Saturday, December 15, 2007

Concept Art that's fun, or intellectual - you decide: Gazira Babeli's "Collateral Damage"

The day that code performer Gazira Babeli (rezzed March 31, 2006), joined the Not Possible IRL group, I became so excited that I informed my Real Life friends and family. It's just that no other content creator in Second Life has managed to encapsulate, illustrate and celebrate the core concept of our group better than Gaz. Plus, she's got one wicked sense of humor.

Gazira's "Collateral Damage" show at her Locusolus sim is simply the most sumptuously diabolical and hilarious venue in Second Life. If you haven't experienced it, then allow me to nudge you as politely but as firmly as is necessary: on your feet, go, go, go, get a move on right over there quick quick. You can thank me later :P Oh, and your experience will be greatly enhanced if you take a friend or two along. Really.

Until today, I had held back from revealing much about "Collateral Damage" other than to gently but enthusiastically urge you to go, largely because the element of surprise is a bonus... but alas, some people won't take a friendly hint. ;) Fact is, I am always astonished when I learn that someone hasn't been there.

Art critic and curator Domenico Quaranta has already done a brilliant job of analyzing the show, and numerous other fascinating write-ups exist, such as this one by Esther DeCuir, so I will limit myself to sharing a pop/superficial - though blissful - review, and here it is: Gazira amuses herself and you by taking liberties with your head and your avatar.

Earlier this week, I had the distinct pleasure of introducing three charming individuals to some elements of the show, on the pretext of snapping some pics for this very blog post...

There are two very tall towers near the sim's entry point marked with a plaque that reads: "Unbroken Eggs: Monument to Luciano Fabro, July 2007." Chance Abattoir and I watched as Jurin Juran walked between them.

Within seconds, the buildings collapsed atop Jurin.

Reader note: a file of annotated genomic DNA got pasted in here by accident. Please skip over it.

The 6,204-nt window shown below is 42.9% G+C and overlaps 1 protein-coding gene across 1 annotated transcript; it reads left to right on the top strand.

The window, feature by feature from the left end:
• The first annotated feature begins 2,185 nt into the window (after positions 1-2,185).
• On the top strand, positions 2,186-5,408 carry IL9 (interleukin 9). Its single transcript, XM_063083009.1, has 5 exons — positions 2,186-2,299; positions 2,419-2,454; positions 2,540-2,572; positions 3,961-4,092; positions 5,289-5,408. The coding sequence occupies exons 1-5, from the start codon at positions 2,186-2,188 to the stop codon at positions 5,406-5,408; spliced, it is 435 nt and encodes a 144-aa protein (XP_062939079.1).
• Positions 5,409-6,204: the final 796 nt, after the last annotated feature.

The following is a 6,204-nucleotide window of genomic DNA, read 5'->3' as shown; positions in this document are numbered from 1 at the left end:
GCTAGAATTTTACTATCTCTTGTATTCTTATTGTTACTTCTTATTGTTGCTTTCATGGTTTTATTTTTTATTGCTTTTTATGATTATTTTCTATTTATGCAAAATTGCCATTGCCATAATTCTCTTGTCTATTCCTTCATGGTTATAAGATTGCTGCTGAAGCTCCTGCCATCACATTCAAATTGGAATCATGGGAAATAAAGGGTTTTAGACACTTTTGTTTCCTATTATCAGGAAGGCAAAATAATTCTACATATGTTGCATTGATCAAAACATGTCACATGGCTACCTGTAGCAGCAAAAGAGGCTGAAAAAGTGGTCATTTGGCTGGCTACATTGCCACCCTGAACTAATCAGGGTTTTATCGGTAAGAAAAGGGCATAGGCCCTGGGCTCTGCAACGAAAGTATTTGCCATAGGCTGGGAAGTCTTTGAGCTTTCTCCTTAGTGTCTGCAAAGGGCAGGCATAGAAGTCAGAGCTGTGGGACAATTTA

This being a virtual environment, the buildings promptly reassembled themselves and Jurin rejoined us, along with SuezanneC Baskerville, who had just arrived.

SuezanneC got into the spirit of things right away, and began trampling the pizzas, which responded by melodically bouncing her off, all the while bleating riffs from that Neapolitan tune "O Sole Mio," and emitting generous clouds of particles.

Meanwhile, Jurin had been caught inside a can of Campbell's soup and was getting a peppy shake. Chance was mid-air, having disobeyed instructions that read "don't say new media," and being subsequently possessed by a mini-tornado that didn't let go until some precise words were uttered.

Then, SuezanneC and Jurin discovered some large slabs of concrete that simulate a rather vigorous earthquake when stepped on.

They proved to be brave souls and forged on. We all reconvened at a platform surrounded by poseballs, and hopped on. "Come together" - as it is called - would be putting what happened next, lightly. Each avatar is taken through a series of fun and silly animations separately, but all participating avatars are merged together.

There are several other remarkable pieces within the installation, but probably the most controversial is "Avatar on Canvas," where Gaz has set up three Francis Bacon paintings with chairs that - once used - deform the avatar. Most of us treat our avatars with the same degree of narcissism and reverence that we do our Real Life bodies, so participating in this exploit requires a bit of open-minded loosening up. Speaking for myself, I can't recommend this enough. No matter how many times I've done it, it invariably cracks me up all over again.

I heartily recommend jumping back on the "Come Together" platform for some after-merging, and suggest that your little group consider following that up with a shopping or dancing expedition. It's guaranteed to bring down the house, not to mention the distinct probability that you will never feel quite the same about your avatar again...

...and, I believe, that is exactly what Gazira set out to accomplish.

Ready? Teleport directly from here.

Many thanks to Jurin Juran, SuezanneC Baskerville and Chance Abattoir for being such good sports, as well as great fun and top-notch conversationalists all through this comical experience.


Anonymous said...

bettina, thank you so much for blogging about this over-the-top place to visit. I never laughed so hard the entire time I explored with my friends. Nothing says "fun" like getting your avatar all stretched out after becoming a piece of "wall art" then hitting some pose balls and getting stuck in soup cans!

Best part? After a quick relog my shape went back to normal!

Can't wait to see where you discover next!

Anonymous said...

This exhibit is just amazing. Between the faucet dripping all kinds of delightful things (cows, landspeeders, guitars, hamburgers), soup cans with attitude, insertion into miniature worlds...there's so much to see and do.

And the avatar deformation? Too wild. I ended up looking like something out the movie "The Thing" by the time I was done.

I have to admit, I was figuring the effect would wear off after a few minutes, and when it didn't I got a little freaky. But as Misty said, a quick relog put everything back in place.

This is a fantastical thing to see, and the time and effort put into it must have been incredible. Well worth a visit!